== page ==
Friday, May 04, 2007

Scene for New Heritage Trilogy

Brochures for Scene for New Heritage Trilogy; photo by Val PhoenixDavid Maljkovic
Scene for New Heritage Trilogy
Whitechapel Laboratory
Until 6 May

DVD, colour, sound 2004-2006

Passing by the Whitechapel Gallery on a sunny Friday, I thought I would pop in and see what's showing. The venerable institution is undergoing refurbishment, having swallowed up the former Whitechapel Library (RIP) next door. Hence, there isn't a Whitechapel Gallery until 2008 or possibly 2009 and it is currently trading as a much-reduced-in-size Whitechapel Laboratory, with a hidden entrance in the alarmingly narrow Angel Alley around the corner from Whitechapel Road.

On show in the auditiorium is Croat artist David Maljkovic's first solo UK exhibition, the DVD installation Scene for New Heritage Trilogy. Knowing nothing of his work, I was intrigued by the three short films linked by subtitles and fades to black. Maljkovic draws on Croatian history to project some fifty years into the future, imagining groups of young people visiting an abandoned building and wondering as to its meaning. In this case, the building is the Petrova Gora Memorial Park, a startling silver undulating building constructed under Tito's regime as a memorial to fallen Partizan soldiers and required viewing for schoolchildren until the fall of communism.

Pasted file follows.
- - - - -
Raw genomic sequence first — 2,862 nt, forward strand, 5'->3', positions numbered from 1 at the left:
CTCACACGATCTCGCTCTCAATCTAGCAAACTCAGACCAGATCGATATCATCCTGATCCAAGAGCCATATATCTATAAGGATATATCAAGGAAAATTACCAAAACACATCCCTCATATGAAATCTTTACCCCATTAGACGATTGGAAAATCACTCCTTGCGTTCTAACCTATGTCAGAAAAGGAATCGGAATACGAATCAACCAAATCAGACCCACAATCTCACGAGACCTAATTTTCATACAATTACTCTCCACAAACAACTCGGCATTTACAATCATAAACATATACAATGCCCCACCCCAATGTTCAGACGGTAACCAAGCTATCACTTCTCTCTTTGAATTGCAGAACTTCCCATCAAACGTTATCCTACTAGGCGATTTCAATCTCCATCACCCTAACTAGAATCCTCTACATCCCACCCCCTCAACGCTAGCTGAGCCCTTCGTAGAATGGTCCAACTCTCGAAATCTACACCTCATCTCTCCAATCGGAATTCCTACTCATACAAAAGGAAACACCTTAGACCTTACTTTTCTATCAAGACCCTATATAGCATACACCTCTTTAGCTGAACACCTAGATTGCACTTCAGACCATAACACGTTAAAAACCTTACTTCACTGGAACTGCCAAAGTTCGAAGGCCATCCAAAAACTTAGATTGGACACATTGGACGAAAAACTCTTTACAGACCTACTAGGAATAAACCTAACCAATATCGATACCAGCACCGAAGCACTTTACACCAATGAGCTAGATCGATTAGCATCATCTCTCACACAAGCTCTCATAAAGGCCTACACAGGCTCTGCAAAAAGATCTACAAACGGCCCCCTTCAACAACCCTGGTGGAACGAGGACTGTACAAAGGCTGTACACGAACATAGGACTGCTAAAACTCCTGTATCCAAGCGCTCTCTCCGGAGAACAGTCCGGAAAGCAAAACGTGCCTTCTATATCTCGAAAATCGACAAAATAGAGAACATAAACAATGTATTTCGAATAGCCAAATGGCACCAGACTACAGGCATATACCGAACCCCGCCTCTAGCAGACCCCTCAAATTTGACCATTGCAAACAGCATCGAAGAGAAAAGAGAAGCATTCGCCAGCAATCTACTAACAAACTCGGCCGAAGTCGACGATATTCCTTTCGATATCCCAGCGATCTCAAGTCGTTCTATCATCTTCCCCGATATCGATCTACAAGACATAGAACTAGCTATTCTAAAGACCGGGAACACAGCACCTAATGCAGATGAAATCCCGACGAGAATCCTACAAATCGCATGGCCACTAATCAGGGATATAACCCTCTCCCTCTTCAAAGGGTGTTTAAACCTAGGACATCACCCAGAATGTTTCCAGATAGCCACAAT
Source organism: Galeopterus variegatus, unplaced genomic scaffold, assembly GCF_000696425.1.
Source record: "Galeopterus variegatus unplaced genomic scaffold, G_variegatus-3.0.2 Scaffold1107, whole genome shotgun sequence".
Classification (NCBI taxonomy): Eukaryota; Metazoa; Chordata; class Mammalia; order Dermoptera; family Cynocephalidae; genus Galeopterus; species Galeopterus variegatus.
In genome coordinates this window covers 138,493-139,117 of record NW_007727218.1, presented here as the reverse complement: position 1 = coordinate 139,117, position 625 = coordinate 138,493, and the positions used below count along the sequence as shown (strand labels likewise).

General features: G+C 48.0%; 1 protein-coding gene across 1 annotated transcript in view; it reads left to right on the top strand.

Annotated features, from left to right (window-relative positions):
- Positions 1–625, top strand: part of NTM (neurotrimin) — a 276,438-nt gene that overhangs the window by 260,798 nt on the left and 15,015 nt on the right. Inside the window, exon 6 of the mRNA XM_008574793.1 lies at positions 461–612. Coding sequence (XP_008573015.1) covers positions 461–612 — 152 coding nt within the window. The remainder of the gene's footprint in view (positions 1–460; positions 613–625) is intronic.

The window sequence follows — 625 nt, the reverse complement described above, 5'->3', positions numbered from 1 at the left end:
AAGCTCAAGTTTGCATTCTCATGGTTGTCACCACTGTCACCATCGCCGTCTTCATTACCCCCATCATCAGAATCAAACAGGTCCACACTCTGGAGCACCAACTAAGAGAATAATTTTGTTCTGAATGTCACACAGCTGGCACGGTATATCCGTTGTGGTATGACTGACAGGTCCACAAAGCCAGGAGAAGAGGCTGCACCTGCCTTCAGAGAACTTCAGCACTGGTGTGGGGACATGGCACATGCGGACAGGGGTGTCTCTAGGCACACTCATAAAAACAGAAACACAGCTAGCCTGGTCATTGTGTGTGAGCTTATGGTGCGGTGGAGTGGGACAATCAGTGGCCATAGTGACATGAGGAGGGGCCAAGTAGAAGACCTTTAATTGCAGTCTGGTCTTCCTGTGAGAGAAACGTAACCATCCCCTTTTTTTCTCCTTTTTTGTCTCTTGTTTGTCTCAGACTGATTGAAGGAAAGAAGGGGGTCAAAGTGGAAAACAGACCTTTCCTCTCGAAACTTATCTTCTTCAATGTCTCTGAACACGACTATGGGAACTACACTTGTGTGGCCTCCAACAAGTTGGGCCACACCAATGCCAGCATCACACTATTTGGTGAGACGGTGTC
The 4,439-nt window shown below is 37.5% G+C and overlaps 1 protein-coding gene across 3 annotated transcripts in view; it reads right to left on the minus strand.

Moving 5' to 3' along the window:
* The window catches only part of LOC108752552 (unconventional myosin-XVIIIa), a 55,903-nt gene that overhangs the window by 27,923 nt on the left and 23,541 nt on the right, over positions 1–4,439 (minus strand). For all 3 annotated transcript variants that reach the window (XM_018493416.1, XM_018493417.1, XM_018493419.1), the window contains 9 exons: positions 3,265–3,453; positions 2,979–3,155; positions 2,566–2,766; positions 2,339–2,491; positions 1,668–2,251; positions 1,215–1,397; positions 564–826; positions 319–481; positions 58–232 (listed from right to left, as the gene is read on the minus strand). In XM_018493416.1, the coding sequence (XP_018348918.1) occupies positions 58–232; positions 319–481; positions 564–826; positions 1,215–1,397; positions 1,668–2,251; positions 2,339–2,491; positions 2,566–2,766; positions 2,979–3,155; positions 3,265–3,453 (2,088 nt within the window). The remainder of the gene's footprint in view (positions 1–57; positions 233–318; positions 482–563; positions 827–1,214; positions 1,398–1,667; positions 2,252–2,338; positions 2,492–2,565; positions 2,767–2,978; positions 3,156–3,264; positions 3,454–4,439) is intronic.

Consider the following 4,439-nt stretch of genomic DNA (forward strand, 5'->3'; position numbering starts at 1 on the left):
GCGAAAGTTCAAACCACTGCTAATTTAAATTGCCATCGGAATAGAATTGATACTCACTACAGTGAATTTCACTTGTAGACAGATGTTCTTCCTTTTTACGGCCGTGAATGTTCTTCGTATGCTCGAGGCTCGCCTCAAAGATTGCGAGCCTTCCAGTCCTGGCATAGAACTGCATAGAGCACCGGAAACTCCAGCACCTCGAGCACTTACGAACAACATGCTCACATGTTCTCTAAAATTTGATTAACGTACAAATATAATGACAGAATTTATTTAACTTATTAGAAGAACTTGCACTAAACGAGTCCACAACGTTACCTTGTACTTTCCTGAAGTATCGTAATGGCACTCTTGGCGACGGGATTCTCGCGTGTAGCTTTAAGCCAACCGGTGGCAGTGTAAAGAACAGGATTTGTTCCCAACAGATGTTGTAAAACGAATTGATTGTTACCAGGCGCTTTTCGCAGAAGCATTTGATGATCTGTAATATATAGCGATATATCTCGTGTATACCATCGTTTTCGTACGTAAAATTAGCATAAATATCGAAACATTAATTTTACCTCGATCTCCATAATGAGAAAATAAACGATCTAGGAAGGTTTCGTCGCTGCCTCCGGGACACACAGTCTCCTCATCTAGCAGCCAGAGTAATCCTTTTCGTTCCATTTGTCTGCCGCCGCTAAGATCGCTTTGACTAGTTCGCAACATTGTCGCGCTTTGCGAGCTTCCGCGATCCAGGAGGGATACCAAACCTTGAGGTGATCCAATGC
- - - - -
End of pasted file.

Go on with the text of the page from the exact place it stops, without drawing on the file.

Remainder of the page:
Maljkovic seems to be warning against being too in thrall to history and memory. Given Croatia's fragmented history, it is a poignant warning. The three films are linked by the visits to the site by young people, the first arriving in a silver-foil car, the second a boy with a silver-foil football and the third large groups of people standing around silver-foiled cars. All of them are puzzled by the space, wondering about its meaning and in the last group, waiting for something to happen. The sound design creates an undercurrent of menace to what are quite ordinary visuals. I quite enjoyed it but it does require some knowledge of Croatian history (helpfully provided by the Whitechapel's notes) to be really appreciated.

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